BUKHARIN PHILOSOPHICAL ARABESQUES PDF

Before [ edit ] Nikolai Bukharin was born on 27 September 9 October, new style , , in Moscow. With Grigori Sokolnikov , he convened the national youth conference in Moscow, which was later considered the founding of Komsomol. By age thirty, he was a member of the Moscow Committee of the party. The committee was heavily infiltrated by the Tsarist secret police, the Okhrana. As one of its leaders, Bukharin quickly became a person of interest to them.

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In the s, there was a fierce struggle between elements of the Communist Party who favored a slow and incremental transition to socialism based on market relations, particularly in farming, and those who favored a much more rapid pace emphasizing industrialization. The two key leaders associated with each side are Bukharin and Trotsky, respectively. Long before Bukharin had been arrested, the same kind of arbitrary and repressive measures had been meted out to Trotsky and his followers.

However, his five-year plans and agrarian collectivization schemas were carried out in such a haphazard and brutal fashion that the USSR economy would ultimately face a deep crisis. Bukharin was probably the best-known victim of these police state tactics after Trotsky, his erstwhile leftist opponent. As Helena Sheehan points out in her exemplary introduction to Philosophical Arabesques, his confession was marked by subordinate clauses that virtually contradicted the main assertions: "I plead guilty to Although Bukharin was prevented by his jailers from criticizing the Stalinist regime, he nonetheless made implicit criticisms by defending classical Marxism.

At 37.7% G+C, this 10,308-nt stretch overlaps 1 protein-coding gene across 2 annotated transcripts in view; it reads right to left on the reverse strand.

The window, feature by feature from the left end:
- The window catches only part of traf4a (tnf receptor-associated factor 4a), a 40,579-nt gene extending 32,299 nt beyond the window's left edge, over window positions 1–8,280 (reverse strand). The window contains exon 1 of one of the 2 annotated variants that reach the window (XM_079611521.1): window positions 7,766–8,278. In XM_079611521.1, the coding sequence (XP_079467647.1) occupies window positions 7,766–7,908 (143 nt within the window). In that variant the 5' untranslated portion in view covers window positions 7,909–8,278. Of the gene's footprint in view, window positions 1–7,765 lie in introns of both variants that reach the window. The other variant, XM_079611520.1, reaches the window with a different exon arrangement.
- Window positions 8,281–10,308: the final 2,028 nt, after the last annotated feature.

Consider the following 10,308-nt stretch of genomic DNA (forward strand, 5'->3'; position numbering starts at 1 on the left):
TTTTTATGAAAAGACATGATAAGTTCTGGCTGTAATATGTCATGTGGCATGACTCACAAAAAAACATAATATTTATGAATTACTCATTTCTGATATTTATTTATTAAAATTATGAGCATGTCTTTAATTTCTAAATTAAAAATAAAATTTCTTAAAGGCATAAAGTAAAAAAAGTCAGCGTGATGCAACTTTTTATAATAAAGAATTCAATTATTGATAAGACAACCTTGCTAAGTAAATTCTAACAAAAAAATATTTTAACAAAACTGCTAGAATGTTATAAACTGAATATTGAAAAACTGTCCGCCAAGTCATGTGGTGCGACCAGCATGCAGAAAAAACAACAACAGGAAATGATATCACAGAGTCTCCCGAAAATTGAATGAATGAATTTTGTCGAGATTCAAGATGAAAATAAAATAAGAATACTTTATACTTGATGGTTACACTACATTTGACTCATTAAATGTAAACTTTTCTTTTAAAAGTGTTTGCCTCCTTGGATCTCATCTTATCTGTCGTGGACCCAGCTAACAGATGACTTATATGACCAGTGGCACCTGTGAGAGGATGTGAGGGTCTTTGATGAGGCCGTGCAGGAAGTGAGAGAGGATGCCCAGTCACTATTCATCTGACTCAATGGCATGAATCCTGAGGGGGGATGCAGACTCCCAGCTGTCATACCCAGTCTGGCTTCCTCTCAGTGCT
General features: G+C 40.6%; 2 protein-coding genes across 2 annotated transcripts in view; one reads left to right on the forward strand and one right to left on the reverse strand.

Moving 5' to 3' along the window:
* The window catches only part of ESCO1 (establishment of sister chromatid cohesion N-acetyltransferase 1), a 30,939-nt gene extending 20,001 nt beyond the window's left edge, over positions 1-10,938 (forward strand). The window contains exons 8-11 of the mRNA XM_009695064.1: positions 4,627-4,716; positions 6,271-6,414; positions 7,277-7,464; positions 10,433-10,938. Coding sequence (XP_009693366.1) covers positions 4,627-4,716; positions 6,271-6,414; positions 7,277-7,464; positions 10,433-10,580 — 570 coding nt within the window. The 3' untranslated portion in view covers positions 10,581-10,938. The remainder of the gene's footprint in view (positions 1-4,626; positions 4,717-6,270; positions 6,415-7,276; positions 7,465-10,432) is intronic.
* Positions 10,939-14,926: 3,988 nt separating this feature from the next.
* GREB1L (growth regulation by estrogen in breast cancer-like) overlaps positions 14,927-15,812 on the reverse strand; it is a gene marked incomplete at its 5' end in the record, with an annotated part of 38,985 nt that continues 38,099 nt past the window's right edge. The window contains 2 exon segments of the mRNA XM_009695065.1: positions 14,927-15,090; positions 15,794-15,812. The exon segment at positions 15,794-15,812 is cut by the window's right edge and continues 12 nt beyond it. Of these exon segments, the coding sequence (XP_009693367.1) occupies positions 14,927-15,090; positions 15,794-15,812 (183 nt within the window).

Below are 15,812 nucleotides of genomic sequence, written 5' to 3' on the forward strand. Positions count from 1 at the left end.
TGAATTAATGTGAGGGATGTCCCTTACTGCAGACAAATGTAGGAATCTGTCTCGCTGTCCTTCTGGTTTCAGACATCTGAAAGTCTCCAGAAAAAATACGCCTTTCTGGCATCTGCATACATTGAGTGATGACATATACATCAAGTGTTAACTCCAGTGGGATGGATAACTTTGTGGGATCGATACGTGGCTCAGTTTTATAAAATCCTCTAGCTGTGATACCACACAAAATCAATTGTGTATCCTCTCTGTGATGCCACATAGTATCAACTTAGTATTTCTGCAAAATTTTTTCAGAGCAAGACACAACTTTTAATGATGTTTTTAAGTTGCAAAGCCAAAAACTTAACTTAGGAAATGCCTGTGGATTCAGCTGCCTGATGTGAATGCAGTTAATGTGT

It is an attempt to defend Marxism as a philosophy against a wide range of opponents, from 19th century idealism to the kind of obscurantist mysticism that was being churned up by capitalism in its death throes. It is they who are increasingly turning their backs on the intellect, which refuses to serve their ends.

It is they who snatch up stone axes, the swastika, the horoscope. It is they who are starting to read haltingly from the book of history, sounding it out syllable by syllable. It is they who pray to stone goddesses and idols. Fine battles are now breaking out amid the grandiose festivities, and conflict envelops all areas.

In everyday language, idealism is a good thing. When you are an idealist, you live by your convictions and not by mercenary considerations of private gain. In philosophical and political terms, idealism has an entirely different meaning. Fundamentally, idealism posits a world of transcendent ideals or essences that exists independently of the material world.